Fifty years ago today, George Harrison and Ravi Shankar put on the Concert for Bangladesh at Madison Square Garden:
It was the first major charity concert of its kind — the Concert for Bangladesh. In that corner of South Asia, civil war, cyclone and floods had created a humanitarian disaster.
"There are six million displaced Bengalis, most of them suffering from malnutrition, cholera and also other diseases that are the result of living under the most dehumanizing conditions," former All Things Considered host Mike Waters reported in July of 1971.
The situation was deeply personal for Indian musician Ravi Shankar, a sitar virtuoso, whose family came from the region. So, Shankar reached out to a close friend, former Beatle George Harrison.
He marveled at the astonishing roster Harrison was able to attract. "You have a Beatle — two Beatles in fact — that you have Ringo Starr as well. You have Bob Dylan," Thomson says. "None of these people had played live particularly much in the preceding years. So, that was an event in itself. You have a stellar backing band, people like Eric Clapton." Including, of course, Shankar on the sitar.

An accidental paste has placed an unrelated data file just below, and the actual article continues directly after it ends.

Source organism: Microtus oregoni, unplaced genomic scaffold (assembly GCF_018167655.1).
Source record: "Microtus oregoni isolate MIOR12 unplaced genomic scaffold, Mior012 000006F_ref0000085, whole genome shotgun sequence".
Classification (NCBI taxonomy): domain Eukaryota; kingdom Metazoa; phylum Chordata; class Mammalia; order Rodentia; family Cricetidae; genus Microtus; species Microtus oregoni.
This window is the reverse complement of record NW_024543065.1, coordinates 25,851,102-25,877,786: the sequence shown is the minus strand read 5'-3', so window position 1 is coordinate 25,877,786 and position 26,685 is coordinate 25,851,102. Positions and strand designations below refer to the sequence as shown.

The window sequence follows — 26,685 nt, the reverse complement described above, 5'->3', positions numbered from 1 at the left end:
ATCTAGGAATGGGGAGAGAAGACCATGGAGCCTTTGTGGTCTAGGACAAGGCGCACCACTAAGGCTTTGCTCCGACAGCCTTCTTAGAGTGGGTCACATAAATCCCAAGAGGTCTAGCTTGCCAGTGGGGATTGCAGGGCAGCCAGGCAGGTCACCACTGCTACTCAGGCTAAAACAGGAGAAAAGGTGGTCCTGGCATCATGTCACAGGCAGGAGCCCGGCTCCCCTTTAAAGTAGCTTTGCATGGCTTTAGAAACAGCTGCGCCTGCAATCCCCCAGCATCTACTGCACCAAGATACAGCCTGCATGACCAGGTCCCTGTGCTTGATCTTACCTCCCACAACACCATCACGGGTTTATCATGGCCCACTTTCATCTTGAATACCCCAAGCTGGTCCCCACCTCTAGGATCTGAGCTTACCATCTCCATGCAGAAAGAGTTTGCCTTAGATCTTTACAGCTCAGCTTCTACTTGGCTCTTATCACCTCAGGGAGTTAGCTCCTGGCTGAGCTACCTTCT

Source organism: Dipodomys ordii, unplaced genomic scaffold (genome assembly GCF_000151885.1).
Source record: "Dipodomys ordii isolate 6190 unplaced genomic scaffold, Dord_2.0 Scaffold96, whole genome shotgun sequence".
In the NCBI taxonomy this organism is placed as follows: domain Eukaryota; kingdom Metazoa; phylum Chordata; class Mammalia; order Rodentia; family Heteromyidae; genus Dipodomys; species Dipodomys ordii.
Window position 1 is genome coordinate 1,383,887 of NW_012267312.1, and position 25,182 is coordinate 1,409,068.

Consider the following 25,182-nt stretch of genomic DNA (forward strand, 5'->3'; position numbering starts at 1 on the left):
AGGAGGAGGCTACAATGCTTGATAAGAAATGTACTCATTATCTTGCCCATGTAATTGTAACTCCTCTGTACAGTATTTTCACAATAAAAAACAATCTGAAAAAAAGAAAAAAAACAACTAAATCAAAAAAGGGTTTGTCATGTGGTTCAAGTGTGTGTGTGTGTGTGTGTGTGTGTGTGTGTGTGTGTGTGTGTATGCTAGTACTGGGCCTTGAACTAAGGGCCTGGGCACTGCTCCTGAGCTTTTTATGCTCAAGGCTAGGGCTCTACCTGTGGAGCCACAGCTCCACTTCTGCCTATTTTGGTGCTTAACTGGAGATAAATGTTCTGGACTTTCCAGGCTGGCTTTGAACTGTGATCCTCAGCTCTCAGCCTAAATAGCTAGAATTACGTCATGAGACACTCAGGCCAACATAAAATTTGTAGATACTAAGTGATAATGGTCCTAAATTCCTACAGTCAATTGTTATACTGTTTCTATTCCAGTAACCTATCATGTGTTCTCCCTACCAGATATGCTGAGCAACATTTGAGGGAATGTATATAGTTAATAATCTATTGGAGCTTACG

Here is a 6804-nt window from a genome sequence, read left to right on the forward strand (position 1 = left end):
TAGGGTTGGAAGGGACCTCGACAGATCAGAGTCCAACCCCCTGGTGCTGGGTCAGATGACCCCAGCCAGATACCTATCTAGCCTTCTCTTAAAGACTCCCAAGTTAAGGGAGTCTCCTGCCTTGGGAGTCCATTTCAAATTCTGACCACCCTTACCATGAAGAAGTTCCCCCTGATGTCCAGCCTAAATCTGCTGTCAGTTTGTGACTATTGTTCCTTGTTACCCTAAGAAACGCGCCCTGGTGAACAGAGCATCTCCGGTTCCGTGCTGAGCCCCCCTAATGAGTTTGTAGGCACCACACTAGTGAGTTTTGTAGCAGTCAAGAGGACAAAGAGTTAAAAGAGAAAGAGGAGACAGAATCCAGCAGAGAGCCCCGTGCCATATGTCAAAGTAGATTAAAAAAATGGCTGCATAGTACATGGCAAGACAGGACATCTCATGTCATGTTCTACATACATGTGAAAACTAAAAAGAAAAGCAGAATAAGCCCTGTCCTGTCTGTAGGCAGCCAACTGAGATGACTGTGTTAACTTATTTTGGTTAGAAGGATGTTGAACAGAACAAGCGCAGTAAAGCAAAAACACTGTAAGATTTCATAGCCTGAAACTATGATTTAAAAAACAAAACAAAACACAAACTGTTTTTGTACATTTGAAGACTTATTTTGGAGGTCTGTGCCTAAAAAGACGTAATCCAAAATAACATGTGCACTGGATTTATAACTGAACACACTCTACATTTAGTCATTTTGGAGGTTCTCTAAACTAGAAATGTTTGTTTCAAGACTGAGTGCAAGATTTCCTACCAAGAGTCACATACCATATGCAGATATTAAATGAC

What they did end up making went to UNICEF. That weekend alone raised around $240,000. Millions more came later, as a result of the subsequent album and movie, all with the goal of helping refugees.
And exactly ten years later, MTV was born. (And I still have a crush on Martha Quinn.)